For details, rules, and application, check out my shiny new Online Lessons page!
There is actually a lot of debate surrounding the effectiveness of online lessons. To be completely transparent, at first, even I wasn't too keen to teach lessons over Skype or FaceTime. How do you fix embouchure? How do you fix posture? How do you demonstrate flute breathing? How do you hear tone when the audio is so crappy?
It took a couple months after receiving some email inquiries about teaching online lessons for me to realize that... well, I've sort of have already been teaching online lessons this whole time.
I've been making tutorials on my YouTube channel and Curious.com page.
From the teacher's perspective, video tutorials are even worse than online lessons. You don't even know who you're teaching!!
That's when it hit me on the head like a ton of bricks. Any online lesson I teach... is basically a tailored 1-hour-long video tutorial. I'll just need to teach the way I do in my videos!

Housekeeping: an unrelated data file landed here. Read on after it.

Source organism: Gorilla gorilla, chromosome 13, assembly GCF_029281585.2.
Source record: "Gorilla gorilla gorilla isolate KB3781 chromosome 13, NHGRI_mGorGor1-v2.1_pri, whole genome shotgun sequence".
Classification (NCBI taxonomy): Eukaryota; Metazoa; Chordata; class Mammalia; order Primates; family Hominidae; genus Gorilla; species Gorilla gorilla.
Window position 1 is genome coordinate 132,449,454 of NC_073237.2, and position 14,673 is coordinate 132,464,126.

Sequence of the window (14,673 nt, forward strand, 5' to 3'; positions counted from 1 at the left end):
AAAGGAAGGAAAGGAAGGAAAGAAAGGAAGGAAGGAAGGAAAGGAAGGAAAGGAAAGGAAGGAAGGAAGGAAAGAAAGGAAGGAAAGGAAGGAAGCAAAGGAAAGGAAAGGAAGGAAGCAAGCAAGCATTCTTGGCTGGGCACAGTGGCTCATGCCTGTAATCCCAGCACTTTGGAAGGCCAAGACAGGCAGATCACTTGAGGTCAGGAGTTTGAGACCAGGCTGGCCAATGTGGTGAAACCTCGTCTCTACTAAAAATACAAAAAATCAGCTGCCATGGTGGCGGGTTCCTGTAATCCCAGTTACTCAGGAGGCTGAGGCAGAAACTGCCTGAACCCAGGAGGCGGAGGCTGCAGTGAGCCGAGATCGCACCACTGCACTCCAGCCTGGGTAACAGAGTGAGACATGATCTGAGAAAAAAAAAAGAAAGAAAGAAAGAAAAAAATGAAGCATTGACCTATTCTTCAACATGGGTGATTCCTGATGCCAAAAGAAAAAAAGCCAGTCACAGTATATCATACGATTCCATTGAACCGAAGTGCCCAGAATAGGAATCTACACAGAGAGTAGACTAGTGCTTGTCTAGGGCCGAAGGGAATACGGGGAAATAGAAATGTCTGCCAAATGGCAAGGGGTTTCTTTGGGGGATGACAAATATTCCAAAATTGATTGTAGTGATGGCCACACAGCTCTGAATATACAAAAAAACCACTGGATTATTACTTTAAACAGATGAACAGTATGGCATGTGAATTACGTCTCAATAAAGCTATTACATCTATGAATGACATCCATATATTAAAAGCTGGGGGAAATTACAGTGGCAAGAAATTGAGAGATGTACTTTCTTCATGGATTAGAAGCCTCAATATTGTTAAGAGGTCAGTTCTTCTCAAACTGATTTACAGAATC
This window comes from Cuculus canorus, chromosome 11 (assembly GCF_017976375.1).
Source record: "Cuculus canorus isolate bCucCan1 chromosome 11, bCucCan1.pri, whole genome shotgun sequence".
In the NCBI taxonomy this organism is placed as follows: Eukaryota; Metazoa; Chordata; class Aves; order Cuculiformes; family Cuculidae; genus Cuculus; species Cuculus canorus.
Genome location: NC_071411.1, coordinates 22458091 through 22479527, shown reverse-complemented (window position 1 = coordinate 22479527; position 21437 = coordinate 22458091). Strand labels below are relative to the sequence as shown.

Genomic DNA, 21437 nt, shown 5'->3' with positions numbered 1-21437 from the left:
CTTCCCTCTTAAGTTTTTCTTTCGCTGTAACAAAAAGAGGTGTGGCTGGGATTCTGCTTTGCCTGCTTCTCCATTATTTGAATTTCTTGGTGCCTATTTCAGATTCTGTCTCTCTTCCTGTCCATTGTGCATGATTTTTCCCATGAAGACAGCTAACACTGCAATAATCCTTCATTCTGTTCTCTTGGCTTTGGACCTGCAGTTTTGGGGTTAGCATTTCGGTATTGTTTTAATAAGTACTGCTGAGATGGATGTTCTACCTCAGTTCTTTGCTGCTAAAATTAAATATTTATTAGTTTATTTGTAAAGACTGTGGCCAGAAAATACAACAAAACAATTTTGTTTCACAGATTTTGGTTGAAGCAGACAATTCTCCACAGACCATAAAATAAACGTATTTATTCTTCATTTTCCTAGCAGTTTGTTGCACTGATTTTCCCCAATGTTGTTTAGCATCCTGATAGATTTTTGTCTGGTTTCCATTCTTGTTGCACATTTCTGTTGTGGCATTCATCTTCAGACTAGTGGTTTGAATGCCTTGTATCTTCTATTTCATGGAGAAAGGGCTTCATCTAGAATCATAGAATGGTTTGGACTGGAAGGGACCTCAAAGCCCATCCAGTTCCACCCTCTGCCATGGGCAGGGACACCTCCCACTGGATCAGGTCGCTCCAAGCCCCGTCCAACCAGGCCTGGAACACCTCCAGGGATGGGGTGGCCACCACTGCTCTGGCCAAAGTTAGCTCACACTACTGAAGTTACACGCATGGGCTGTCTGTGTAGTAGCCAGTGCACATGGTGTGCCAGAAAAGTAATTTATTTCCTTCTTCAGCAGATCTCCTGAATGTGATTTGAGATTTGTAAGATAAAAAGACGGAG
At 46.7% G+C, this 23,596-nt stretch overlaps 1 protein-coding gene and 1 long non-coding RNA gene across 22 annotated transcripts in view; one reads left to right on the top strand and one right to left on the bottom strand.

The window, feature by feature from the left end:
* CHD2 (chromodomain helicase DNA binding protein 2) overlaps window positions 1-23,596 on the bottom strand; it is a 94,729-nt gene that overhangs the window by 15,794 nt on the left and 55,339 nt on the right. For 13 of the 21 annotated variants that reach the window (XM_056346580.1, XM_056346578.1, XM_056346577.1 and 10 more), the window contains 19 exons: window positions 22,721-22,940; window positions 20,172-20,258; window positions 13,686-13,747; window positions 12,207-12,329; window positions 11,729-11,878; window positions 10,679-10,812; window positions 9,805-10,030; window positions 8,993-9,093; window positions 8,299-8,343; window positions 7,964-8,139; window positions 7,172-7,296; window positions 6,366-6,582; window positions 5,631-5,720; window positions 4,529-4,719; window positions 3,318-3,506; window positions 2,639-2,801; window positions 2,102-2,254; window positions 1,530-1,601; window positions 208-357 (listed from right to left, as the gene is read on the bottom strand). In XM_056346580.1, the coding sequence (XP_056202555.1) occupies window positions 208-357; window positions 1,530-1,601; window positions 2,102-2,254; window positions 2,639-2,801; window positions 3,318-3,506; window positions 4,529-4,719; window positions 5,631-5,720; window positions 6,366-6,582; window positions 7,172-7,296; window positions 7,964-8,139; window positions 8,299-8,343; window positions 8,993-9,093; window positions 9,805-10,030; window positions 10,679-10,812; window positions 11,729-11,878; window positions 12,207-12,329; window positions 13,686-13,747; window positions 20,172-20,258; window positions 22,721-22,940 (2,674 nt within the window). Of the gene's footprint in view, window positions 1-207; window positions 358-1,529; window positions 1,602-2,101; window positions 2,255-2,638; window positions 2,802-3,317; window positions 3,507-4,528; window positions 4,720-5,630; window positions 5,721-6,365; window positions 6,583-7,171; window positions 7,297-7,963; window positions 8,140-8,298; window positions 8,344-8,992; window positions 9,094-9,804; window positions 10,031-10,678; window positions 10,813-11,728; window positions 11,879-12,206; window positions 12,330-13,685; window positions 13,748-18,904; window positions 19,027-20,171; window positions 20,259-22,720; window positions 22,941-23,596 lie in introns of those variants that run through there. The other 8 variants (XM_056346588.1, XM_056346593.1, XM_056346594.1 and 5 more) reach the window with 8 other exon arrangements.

Of course, this means that online lessons will not equate in-person lessons. You're basically signing up for an entirely different learning experience than in-person lessons. There's a lot more talking involved, since I need to explain to you how stuff works instead of just showing you, and you therefore need to be extremely focused to absorb and apply what I'm teaching. Because there's so much talking, each lesson will almost feel like a crash course. Not gonna lie, pretty intensive on both ends (that is, if you want your online lessons to be as effective as possible), but definitely rewarding. Since it's so intensive, having an online lesson once every other week seems to work the best with students. It gives you more time to absorb and apply.
Space is EXTREMELY limited, since I'm working on a bunch of other projects, so if you're interested, apply ASAP!
So with all that said... anyone up for lessons? ;)